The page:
The reforms of Pope Gregory VII gave impetus to forming the laws of European states.
“It’s against the law.”
“There are too many laws.”
“Pretty soon it’s going to be illegal to think for yourself.”
But it’s just as true that the law is there to protect those who live under it. It’s much better to be in a society living under the rule of law than the rule of force, or the rule of the jungle.
Fr. Andrew Pinsent, writing in the Catholic Herald, wants to remind the world that many of the goods that we enjoy in life have been protected and promoted by the Church down through the centuries. In “What the Church has given the world,” Fr. Pinsent points out that the Church had a lot to do with the development of modern law and many legal concepts we often take for granted today.
“The reforms of Pope Gregory VII (d. 1085) gave impetus to forming the laws of the Church and states of Europe,” Pinsent writes. “The subsequent application of philosophy to law, together with the great works of monks like the 12th-century Gratian, produced the first complete, systematic bodies of law, in which all parts are viewed as interacting to form a whole.”
This revolution also led to the founding of law schools, starting in Bologna (1088), he continues. From those, the legal profession emerged, and concepts such as “corporate personality,” the legal basis of a wide range of bodies today such as universities, corporations and trust funds:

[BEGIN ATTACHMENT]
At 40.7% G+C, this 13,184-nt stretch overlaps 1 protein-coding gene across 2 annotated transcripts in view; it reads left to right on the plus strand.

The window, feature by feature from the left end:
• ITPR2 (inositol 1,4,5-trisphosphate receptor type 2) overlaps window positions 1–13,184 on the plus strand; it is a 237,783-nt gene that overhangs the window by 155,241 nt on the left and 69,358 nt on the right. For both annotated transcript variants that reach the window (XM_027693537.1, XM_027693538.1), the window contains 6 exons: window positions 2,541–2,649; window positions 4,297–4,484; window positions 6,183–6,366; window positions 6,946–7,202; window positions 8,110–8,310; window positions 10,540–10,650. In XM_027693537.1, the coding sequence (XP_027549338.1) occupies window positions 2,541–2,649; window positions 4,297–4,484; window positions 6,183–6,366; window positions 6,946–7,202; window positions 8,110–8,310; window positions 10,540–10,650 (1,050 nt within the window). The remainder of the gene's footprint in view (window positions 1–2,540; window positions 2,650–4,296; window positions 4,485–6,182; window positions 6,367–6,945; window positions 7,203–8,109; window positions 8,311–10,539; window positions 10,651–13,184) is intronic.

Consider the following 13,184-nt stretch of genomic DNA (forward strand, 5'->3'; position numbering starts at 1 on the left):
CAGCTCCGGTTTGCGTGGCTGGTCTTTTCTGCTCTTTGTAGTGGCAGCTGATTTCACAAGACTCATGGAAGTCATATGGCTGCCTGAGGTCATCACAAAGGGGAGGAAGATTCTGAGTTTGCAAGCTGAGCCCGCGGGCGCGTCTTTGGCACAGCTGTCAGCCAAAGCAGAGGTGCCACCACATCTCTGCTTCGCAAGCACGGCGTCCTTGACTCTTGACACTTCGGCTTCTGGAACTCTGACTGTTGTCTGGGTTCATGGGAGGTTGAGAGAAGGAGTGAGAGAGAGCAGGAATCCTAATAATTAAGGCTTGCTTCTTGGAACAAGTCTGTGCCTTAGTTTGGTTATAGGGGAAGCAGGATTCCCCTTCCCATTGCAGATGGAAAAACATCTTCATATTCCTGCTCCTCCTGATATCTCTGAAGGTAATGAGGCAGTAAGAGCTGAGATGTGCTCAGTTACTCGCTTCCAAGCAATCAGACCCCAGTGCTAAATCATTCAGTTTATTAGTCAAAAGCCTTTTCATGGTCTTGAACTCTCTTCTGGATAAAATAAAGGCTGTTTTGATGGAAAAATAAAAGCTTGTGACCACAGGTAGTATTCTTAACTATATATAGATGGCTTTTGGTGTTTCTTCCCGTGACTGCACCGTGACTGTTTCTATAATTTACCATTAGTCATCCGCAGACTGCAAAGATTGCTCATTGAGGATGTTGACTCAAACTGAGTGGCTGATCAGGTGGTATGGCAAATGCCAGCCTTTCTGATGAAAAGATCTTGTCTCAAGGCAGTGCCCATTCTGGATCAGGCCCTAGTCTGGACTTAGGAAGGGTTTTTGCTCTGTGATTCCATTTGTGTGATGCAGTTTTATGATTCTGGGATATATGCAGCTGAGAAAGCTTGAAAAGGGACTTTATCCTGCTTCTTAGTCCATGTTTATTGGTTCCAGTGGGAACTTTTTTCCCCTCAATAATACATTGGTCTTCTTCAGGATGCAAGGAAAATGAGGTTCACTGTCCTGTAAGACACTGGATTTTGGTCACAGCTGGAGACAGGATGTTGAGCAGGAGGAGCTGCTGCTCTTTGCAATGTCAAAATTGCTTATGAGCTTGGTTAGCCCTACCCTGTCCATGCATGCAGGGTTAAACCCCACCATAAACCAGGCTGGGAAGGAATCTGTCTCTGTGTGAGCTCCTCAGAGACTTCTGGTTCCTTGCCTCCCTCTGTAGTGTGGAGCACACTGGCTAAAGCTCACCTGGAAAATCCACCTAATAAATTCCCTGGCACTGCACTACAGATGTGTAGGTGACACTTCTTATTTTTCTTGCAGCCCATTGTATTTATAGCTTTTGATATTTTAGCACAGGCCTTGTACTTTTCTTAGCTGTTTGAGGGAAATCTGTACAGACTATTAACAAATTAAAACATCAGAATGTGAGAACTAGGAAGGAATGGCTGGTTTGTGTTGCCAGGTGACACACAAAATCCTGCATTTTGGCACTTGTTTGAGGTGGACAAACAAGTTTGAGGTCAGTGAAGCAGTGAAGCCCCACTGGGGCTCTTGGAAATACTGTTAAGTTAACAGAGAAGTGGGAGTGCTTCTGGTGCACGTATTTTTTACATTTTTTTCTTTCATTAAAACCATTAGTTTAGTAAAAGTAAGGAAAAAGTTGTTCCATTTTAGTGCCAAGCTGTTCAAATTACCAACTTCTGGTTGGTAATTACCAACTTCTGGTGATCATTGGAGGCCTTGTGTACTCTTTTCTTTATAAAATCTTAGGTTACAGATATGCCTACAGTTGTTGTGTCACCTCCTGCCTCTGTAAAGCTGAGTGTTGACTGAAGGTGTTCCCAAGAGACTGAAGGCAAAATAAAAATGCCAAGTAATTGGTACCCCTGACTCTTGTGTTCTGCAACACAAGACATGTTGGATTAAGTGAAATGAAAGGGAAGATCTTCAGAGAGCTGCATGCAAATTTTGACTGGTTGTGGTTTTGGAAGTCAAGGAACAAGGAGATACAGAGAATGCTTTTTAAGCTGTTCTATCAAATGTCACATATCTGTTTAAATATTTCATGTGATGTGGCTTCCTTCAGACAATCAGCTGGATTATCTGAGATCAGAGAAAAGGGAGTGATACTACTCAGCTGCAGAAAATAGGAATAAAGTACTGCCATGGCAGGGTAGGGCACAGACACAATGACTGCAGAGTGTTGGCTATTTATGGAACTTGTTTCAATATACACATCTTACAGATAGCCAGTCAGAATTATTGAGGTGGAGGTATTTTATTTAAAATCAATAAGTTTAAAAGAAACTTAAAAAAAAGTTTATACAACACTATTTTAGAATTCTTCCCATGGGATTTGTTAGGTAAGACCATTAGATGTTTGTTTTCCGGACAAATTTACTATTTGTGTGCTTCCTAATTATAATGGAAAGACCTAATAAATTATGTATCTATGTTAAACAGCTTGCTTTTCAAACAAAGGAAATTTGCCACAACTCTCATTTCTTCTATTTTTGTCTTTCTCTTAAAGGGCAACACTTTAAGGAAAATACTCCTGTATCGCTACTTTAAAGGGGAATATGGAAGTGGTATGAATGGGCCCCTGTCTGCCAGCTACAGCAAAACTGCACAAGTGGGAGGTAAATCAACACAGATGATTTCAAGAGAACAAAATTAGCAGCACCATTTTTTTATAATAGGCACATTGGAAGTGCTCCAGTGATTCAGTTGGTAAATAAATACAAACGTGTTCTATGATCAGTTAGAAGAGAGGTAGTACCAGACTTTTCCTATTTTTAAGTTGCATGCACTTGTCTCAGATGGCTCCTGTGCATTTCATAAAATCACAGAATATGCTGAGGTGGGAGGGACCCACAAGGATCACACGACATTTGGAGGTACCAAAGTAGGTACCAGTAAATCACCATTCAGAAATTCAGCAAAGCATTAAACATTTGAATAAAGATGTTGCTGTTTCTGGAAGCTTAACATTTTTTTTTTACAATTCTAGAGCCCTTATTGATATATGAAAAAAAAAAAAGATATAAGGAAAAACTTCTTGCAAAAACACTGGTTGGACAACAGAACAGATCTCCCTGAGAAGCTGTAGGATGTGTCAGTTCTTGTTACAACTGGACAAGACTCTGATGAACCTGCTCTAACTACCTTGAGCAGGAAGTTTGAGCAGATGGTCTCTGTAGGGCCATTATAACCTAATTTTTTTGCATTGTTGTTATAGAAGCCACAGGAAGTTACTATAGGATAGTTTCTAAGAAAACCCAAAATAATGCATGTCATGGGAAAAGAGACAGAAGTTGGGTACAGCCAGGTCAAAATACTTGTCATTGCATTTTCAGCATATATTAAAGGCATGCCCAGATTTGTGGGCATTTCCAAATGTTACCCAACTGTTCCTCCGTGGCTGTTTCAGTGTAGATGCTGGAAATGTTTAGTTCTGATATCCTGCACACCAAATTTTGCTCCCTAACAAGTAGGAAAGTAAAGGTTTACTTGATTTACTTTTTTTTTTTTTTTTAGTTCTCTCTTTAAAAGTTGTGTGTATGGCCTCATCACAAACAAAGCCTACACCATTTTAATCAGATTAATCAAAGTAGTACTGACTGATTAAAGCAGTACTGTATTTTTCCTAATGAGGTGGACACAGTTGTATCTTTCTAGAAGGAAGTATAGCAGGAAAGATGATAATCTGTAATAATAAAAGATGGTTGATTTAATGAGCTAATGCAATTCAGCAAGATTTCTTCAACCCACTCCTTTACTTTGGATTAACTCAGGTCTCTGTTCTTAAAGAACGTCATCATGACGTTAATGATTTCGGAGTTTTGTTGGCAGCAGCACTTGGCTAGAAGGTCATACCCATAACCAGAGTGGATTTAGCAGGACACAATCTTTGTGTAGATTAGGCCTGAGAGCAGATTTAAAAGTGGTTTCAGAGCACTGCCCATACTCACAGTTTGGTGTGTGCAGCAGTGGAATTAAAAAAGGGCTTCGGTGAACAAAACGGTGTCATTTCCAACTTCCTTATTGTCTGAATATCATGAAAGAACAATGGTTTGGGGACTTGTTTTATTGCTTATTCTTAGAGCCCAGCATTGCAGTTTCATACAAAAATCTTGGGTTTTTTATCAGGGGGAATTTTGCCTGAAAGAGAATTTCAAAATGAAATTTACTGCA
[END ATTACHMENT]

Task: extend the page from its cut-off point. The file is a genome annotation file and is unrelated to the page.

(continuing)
Legal principles such as “good faith,” reciprocity of rights, equality before the law, international law, trial by jury, habeas corpus and the obligation to prove an offense beyond a reasonable doubt are all fruits of Catholic civilization and jurisprudence.
Prior to this, it might be added, there was a rich legal tradition going back to the ancient Egyptians, Babylonians and Israelites.
As Wikipedia puts it, the Old Testament “takes the form of moral imperatives as recommendations for a good society.”
A good society, after all, is what we’d all like. And law helps to ensure that.
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